Kingdoms of Life



Living organisms are incredibly diverse, making their classification a challenge. Modern categorization schemes focus on grouping organisms based on shared evolutionary history. The current system categorizes all life into three domains: Bacteria, Archaea, and Eukarya. Below the domain level, there are six kingdoms of life: Eubacteria, Archaebacteria, Protista, Plantae, Animalia, and Fungi. The two prokaryotic kingdoms include diverse single-celled organisms. The protist kingdom is a grouping of diverse organisms that do not fit into any of the other kingdoms of Eukarya. In fact, these organisms are so diverse that the concept of a Protista kingdom has largely been abandoned by science, and the term is used only for convenience. Fungi are heterotrophs that gain nutrients through absorption. Plants and animals are multicellular eukaryotes. Plants are organisms that can make their own food through photosynthesis, but all animals consume other organisms for food.

At A Glance

  • The tree of life illustrates evolutionary relationships among all organisms as they are currently understood.
  • The modern system for classifying life sorts all organisms into one of three domains and one of six kingdoms.
  • The two prokaryotic domains, Bacteria and Archaea, contain diverse single-celled organisms that exhibit a wide variety of metabolic abilities.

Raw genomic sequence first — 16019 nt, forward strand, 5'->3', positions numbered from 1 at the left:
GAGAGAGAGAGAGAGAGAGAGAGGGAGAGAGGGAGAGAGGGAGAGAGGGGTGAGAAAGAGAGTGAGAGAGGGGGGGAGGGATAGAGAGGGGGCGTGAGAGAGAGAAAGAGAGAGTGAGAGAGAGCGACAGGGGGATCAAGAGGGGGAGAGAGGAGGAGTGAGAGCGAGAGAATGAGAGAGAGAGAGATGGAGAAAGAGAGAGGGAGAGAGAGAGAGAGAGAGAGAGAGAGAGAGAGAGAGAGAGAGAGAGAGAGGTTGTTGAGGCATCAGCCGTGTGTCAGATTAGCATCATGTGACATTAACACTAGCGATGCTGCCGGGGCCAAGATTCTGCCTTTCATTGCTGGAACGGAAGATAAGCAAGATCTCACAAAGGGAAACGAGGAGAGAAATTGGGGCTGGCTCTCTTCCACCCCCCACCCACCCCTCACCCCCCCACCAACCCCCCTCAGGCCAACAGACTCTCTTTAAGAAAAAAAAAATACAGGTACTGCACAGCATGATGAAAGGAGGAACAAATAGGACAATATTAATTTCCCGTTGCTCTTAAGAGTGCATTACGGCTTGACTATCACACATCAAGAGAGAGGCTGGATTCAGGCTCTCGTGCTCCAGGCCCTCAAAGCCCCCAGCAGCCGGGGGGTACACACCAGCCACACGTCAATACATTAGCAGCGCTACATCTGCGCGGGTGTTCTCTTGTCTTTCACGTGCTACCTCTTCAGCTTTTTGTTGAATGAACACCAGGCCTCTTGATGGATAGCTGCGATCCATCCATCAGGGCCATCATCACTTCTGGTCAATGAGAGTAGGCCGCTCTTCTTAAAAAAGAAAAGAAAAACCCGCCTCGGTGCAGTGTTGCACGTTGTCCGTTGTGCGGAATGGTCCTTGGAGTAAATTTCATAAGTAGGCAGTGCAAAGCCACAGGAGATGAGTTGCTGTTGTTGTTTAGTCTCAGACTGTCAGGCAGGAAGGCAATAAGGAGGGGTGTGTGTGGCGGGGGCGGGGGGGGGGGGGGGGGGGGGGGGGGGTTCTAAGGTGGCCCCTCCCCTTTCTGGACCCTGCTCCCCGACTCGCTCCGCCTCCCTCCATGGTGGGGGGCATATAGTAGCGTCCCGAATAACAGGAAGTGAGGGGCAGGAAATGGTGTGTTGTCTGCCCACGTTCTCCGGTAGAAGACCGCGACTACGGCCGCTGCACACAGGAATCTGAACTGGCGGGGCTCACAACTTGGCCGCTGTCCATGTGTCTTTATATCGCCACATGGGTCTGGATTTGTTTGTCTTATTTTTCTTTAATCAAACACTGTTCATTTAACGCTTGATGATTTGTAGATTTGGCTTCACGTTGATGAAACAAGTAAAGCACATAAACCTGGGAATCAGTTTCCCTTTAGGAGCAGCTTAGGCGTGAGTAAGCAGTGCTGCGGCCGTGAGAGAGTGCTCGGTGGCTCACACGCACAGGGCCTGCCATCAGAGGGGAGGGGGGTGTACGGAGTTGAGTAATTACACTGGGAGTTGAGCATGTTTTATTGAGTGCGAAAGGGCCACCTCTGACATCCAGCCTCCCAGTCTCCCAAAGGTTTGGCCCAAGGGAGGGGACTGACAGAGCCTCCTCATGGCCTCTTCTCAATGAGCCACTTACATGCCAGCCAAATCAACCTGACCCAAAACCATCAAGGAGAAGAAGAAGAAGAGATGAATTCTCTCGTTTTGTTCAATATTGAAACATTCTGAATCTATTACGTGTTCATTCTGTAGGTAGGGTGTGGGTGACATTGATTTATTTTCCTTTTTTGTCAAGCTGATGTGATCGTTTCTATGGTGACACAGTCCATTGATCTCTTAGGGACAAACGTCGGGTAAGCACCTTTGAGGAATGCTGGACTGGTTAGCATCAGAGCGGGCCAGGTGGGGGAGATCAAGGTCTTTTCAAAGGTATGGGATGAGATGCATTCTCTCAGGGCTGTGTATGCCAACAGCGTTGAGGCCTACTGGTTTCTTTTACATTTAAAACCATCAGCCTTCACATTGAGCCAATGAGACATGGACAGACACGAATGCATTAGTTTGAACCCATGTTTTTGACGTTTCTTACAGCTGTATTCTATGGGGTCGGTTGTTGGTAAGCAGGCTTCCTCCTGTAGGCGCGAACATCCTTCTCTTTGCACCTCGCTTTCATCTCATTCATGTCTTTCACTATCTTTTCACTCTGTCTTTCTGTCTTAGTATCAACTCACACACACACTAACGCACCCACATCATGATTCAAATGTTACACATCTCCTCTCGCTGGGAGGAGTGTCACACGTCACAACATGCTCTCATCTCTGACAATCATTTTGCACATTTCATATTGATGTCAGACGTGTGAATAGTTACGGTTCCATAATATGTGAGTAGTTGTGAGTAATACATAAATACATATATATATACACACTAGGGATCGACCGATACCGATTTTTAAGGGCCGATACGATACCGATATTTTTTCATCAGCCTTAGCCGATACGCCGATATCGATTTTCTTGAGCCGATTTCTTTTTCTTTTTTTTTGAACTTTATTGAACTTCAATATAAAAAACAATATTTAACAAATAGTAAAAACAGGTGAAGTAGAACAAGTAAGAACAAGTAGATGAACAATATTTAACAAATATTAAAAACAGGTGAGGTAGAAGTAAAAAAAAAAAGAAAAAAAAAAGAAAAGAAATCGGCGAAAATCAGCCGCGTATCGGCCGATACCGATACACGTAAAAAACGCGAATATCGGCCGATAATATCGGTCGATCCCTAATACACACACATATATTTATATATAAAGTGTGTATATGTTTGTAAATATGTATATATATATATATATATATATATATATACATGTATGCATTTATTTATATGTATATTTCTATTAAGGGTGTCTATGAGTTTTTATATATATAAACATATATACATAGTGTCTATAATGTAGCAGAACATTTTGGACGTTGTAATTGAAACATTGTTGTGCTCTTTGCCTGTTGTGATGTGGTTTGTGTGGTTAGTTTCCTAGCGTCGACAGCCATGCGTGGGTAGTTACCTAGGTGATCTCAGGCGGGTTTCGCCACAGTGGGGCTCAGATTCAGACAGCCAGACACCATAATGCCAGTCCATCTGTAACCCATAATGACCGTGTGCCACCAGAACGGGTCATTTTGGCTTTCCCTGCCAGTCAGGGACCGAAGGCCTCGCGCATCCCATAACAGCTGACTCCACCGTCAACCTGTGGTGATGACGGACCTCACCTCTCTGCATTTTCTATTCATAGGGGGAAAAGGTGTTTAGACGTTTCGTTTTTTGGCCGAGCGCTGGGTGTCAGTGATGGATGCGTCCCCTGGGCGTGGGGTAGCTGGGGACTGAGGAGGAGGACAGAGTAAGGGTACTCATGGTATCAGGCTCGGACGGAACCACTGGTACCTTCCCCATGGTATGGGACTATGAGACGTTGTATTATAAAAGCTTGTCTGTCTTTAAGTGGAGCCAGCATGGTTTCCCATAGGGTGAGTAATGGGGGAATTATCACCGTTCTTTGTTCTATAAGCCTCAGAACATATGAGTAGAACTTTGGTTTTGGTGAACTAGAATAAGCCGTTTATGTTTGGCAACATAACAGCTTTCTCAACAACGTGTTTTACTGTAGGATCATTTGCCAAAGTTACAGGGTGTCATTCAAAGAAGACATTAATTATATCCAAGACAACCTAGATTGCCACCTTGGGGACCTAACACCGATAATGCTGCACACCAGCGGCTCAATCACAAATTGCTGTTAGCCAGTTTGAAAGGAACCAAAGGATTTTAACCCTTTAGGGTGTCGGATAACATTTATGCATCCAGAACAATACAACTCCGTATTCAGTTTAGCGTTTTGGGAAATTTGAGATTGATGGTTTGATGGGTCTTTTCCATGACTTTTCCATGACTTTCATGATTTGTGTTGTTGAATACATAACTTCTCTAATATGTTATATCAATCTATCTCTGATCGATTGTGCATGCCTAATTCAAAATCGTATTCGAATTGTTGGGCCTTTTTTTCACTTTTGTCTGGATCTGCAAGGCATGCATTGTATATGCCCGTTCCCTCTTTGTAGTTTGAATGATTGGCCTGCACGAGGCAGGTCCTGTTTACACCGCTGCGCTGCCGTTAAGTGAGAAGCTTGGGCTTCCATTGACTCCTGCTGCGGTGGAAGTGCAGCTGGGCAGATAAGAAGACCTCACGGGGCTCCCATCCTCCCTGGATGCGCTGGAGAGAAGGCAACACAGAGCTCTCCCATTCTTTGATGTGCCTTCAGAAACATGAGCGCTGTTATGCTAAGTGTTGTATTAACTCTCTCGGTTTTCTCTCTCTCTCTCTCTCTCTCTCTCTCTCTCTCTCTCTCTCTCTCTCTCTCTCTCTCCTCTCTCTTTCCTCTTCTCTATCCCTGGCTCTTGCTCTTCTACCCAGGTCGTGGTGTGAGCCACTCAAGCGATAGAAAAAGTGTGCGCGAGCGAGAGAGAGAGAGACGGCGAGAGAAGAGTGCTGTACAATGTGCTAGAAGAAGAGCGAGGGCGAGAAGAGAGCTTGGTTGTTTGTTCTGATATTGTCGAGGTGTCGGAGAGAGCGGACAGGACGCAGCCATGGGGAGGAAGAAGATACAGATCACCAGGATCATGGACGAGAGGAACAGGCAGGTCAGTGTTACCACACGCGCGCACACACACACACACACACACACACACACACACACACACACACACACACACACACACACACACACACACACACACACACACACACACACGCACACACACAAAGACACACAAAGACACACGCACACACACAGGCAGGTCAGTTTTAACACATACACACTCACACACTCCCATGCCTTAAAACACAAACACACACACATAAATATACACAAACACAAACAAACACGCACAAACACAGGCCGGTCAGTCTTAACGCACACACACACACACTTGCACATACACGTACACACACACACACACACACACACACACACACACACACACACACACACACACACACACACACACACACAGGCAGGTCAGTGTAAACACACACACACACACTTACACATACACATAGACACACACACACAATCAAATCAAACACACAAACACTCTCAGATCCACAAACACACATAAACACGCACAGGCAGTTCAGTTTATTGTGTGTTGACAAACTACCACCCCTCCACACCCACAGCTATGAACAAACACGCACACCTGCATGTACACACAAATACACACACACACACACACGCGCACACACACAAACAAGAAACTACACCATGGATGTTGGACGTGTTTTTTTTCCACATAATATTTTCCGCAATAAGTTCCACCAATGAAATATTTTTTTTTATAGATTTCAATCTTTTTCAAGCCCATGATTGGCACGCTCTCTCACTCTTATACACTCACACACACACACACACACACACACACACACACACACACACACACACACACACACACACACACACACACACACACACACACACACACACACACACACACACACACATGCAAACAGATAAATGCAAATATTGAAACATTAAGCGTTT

• Bacteria are small unicellular organisms that obtain food through a variety of processes.
  • Gram staining is a method used to identify, based on cell wall structure, members of the different types of bacteria, such as Proteobacteria, Spirochetes, and Cyanobacteria.
  • Archaea are prokaryotic organisms with a variety of structural and metabolic characteristics that distinguish them from bacteria.
  • Protists are eukaryotic organisms that are not plants, fungi, or animals.
  • Fungi are heterotrophic organisms that have wide-ranging functions as ecological decomposers, sources of nutrition, and the basis of antibiotic medications.
  • Plants are multicellular eukaryotes that are able to photosynthesize.
  • Animals are multicellular eukaryotes that consume other organisms for energy.
  • There are three multicellular kingdoms: Plants, Fungi, and Animals.
  • Viruses are nonliving structures with a genome that infect cells and use their cellular machinery to replicate.